Sharing the sky: Gyroplanes

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Parked gyroplanes
Photo: © CASA

As true hybrids between aeroplanes and helicopters gyroplanes have unique characteristics that every pilot should know about.

Gyroplane is the official name for an aircraft that uses a free-turning rotary wing. They are also known as gyrocopters, gyros and sometimes, autogyros.

CASA defines a gyroplane as ‘a heavier-than-air aircraft that is supported in flight by the reaction of the air on rotors that are not power-driven, but rotate when the aircraft is moving because of the action of the air; and that has a power-driven propulsion system that is independent of the rotors.’

A gyro looks like a helicopter to the layperson but differs in two fundamental ways. The rotor blades are turned not by an engine, but by the gyro’s forward motion through the air. And that forward motion comes not from tilting the main rotor disc as a helicopter does, but from a separate propeller. A gyro’s rotor is in constant autorotation, just as a helicopter’s is in an unpowered landing.

Complicating the definition is the fact that some gyros pre-rotate their rotors before take-off with a driveshaft clutched to the propeller engine, or an electric motor. But this is only to allow a shorter take-off and never used in flight.

Gyroplanes have somewhat different flying and performance characteristics to fixed wing aircraft. They have high drag and are therefore relatively slow, with typical cruise speeds of between 50 and 60 kt. The gyro’s advantage is not top speed but its ability to fly slowly, which is why under the name autogyro they were developed in the 1930s as a precursor to the helicopter. Unlike any fixed-wing aircraft they have the sometimes-handy ability to safely make a vertical descent to wash off altitude quickly.

Gyros cannot stall because the rotational speed of their rotors, and hence their lift, is not dependent on forward speed. At zero forward airspeed a gyro will slowly descend, to a survivable landing. However, gyros can lose rotor speed if the rotor disc angle becomes too shallow. In normal forward flight the gyro rotor disc tilts backwards, but as all properly trained gyro pilots know, the disc comes closer to horizontal as forward speed increases, (in the same way a fixed-wing’s angle of attack decreases with speed). This increases the risk of a power push-over and loss of rotor speed as forward speed rises.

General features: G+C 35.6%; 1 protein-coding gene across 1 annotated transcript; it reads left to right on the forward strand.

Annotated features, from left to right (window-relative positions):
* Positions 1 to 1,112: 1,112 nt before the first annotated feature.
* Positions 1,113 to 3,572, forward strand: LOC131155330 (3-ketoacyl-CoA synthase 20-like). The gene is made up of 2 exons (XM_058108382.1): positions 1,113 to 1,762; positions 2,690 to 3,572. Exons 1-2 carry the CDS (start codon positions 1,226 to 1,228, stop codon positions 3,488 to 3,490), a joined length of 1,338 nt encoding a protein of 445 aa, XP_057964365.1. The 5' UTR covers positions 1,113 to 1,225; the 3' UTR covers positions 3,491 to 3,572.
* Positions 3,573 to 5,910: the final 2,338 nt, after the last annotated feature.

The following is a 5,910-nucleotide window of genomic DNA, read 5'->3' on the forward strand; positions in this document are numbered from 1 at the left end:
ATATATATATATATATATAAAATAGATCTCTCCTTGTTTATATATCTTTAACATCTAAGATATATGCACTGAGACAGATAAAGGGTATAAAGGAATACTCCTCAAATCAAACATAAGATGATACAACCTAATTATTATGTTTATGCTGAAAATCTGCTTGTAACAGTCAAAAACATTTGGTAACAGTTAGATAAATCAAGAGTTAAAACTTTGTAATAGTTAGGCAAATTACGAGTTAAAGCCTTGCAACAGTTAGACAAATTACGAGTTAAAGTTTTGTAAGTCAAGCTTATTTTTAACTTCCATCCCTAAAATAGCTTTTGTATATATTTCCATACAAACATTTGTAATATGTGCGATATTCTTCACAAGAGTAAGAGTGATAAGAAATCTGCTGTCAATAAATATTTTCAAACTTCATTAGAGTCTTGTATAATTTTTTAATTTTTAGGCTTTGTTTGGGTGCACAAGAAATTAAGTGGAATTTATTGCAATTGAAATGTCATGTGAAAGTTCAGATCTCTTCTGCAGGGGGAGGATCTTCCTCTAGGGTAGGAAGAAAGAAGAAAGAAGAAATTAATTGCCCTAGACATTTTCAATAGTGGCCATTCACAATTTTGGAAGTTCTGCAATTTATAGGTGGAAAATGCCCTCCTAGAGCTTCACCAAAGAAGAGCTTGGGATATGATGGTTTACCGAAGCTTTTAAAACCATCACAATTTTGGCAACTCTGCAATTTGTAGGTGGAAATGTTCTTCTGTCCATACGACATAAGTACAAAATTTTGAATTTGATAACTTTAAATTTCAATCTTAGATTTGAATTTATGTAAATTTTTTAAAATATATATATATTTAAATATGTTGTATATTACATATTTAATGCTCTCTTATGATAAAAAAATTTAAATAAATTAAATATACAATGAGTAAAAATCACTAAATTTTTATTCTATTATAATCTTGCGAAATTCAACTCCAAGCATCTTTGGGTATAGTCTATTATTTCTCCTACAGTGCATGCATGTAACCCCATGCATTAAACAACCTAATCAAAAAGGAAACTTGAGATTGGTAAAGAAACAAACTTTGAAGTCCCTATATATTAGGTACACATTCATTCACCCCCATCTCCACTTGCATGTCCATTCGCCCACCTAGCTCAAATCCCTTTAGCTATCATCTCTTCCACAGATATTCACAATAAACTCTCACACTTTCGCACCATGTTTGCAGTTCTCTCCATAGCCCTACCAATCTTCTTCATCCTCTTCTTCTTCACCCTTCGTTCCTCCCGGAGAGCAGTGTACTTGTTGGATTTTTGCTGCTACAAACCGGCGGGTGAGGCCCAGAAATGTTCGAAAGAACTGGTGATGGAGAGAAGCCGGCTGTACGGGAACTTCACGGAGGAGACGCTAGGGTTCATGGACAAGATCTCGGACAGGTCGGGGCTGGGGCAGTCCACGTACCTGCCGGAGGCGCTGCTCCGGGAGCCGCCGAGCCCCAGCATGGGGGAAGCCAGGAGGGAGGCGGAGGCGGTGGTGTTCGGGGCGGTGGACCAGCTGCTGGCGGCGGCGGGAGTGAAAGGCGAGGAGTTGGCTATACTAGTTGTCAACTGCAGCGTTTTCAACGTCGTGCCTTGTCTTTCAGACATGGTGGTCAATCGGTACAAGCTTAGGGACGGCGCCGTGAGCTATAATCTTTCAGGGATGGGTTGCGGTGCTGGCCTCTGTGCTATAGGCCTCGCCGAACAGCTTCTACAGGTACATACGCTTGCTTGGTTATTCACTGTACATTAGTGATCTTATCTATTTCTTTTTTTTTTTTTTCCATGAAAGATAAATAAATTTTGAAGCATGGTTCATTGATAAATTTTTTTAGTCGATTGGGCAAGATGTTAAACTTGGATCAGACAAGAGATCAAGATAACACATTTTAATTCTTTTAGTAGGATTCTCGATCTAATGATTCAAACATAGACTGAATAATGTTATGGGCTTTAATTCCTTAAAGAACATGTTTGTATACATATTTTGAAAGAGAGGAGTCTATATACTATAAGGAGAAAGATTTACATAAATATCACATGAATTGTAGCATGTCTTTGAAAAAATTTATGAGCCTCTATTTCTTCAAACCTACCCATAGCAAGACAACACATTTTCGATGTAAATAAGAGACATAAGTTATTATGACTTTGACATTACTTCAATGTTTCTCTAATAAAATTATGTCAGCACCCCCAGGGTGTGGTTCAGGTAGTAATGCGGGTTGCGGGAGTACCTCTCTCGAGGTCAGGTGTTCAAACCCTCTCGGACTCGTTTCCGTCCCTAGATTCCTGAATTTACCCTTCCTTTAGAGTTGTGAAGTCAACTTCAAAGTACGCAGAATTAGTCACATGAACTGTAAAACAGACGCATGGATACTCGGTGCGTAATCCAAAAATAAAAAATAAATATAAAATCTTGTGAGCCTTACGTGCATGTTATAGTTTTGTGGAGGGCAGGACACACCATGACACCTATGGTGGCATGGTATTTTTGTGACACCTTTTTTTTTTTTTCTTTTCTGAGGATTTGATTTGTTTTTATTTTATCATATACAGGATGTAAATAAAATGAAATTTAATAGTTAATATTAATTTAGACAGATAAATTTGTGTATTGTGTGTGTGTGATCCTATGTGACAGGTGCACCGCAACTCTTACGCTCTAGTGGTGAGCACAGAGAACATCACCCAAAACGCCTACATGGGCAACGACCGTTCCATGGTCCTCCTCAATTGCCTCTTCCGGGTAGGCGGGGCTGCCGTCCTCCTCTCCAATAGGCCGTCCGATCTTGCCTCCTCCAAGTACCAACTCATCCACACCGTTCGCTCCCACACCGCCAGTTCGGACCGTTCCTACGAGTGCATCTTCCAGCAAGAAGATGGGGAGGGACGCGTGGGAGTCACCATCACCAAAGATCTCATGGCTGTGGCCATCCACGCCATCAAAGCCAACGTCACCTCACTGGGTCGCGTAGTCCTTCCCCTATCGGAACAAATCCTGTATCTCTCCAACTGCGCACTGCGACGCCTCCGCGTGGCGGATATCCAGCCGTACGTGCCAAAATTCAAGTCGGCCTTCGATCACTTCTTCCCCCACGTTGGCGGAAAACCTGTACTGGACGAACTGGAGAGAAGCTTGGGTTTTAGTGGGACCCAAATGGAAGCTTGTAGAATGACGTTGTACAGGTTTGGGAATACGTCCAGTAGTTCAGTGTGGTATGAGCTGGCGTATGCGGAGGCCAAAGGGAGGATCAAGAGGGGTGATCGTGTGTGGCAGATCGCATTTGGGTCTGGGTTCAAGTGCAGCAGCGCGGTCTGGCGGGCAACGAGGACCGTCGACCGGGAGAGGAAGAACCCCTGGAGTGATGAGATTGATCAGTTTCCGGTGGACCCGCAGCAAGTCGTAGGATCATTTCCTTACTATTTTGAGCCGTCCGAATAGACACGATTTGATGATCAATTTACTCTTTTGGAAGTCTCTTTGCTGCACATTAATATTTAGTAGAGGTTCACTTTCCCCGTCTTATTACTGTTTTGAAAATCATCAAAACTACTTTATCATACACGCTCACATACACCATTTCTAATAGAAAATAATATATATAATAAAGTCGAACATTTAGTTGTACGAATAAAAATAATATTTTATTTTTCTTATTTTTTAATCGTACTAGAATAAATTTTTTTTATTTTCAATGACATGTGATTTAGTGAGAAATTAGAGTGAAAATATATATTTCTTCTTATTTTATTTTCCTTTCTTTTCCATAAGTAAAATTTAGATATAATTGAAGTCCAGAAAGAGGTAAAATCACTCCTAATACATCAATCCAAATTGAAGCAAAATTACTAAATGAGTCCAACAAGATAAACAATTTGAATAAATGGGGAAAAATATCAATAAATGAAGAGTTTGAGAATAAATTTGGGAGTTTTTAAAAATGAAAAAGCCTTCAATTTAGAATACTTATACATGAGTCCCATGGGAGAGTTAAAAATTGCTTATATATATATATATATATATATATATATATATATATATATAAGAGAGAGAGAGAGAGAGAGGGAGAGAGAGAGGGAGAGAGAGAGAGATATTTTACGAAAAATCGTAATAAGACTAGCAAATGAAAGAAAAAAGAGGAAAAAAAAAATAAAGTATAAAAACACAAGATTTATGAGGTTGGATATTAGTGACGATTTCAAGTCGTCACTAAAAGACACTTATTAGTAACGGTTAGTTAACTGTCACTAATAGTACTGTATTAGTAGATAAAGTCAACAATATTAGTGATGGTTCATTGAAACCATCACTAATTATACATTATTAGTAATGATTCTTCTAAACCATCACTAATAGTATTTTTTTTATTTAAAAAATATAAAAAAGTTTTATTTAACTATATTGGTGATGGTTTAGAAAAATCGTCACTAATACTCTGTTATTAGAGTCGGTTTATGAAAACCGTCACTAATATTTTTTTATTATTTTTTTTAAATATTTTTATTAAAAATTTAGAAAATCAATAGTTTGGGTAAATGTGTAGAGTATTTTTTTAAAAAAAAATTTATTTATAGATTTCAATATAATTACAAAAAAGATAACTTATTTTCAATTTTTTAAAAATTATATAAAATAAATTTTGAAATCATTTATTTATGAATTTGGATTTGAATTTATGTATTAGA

With its excess of lift the gyro can execute a steep turn at any time—it doesn’t need to be travelling fast to do this. However, the flip side of its aerodynamic coin is a poor glide ratio, at best in the vicinity of 4:1 in ideal conditions and no wind. But when the wind blows, gyros can handle it. Many designs are able to handle wind strengths exceeding 35 kt safely.

Gyros are often described as short take-off and landing aircraft. This is not always true; take-off distance depends on ambient conditions (like any other aircraft), particularly headwind strength, and the amount of pre-rotation applied by the pilot before the gyro starts its roll.

Depending on wind strength, gyros can come to a halt within 30 metres or less of touch-down point. At this stage the gyro’s rotors are still rotating near flying speed so a gyro pilot will pause with the stick fully back and then move the stick forward, tilting the rotor disc forward to allow the rotor speed to decay before leaving the runway. This pause is typically fewer than 30 seconds.

Under CASA CAO 95.12 & 12.1, gyros are classified as an ultralight with a maximum flying altitude of 500 ft AGL unless the pilot holds a specific endorsement.

Gyros may also legally operate at a minimum altitude of 300 ft AGL and even lower over private property with the permission of the landowner.

A standard gyro circuit is flown at 500 ft AGL. Other than these differences, gyros operate under the same CASA regulations as other ultralights.

Gyros fly their circuit legs close to the active runway for two reasons. Firstly, they do this to compensate for their poor glide ratio in case of engine failure; and secondly, to improve the likelihood of faster aircraft seeing the gyro in the circuit.

Gyro pilots are trained, wherever possible, to use idle power on approach to ensure they become well practised in simulated engine-out approaches. This means gyros typically fly a short final with a steep approach angle. This technique can lead to potential traffic conflict with faster fixed wing aircraft that may have to do a last minute go-around when they finally see the gyro ahead and below them. But these potential conflicts can be easily sorted out by sensible use of radio to advise and coordinate between aircraft.

Fixed-wing pilots waiting to take off also occasionally fail to look up as well as out, thus forcing a landing gyro to take last-minute evasive action to avoid a possible runway incursion.

More information about gyros is at www.asra.org.au

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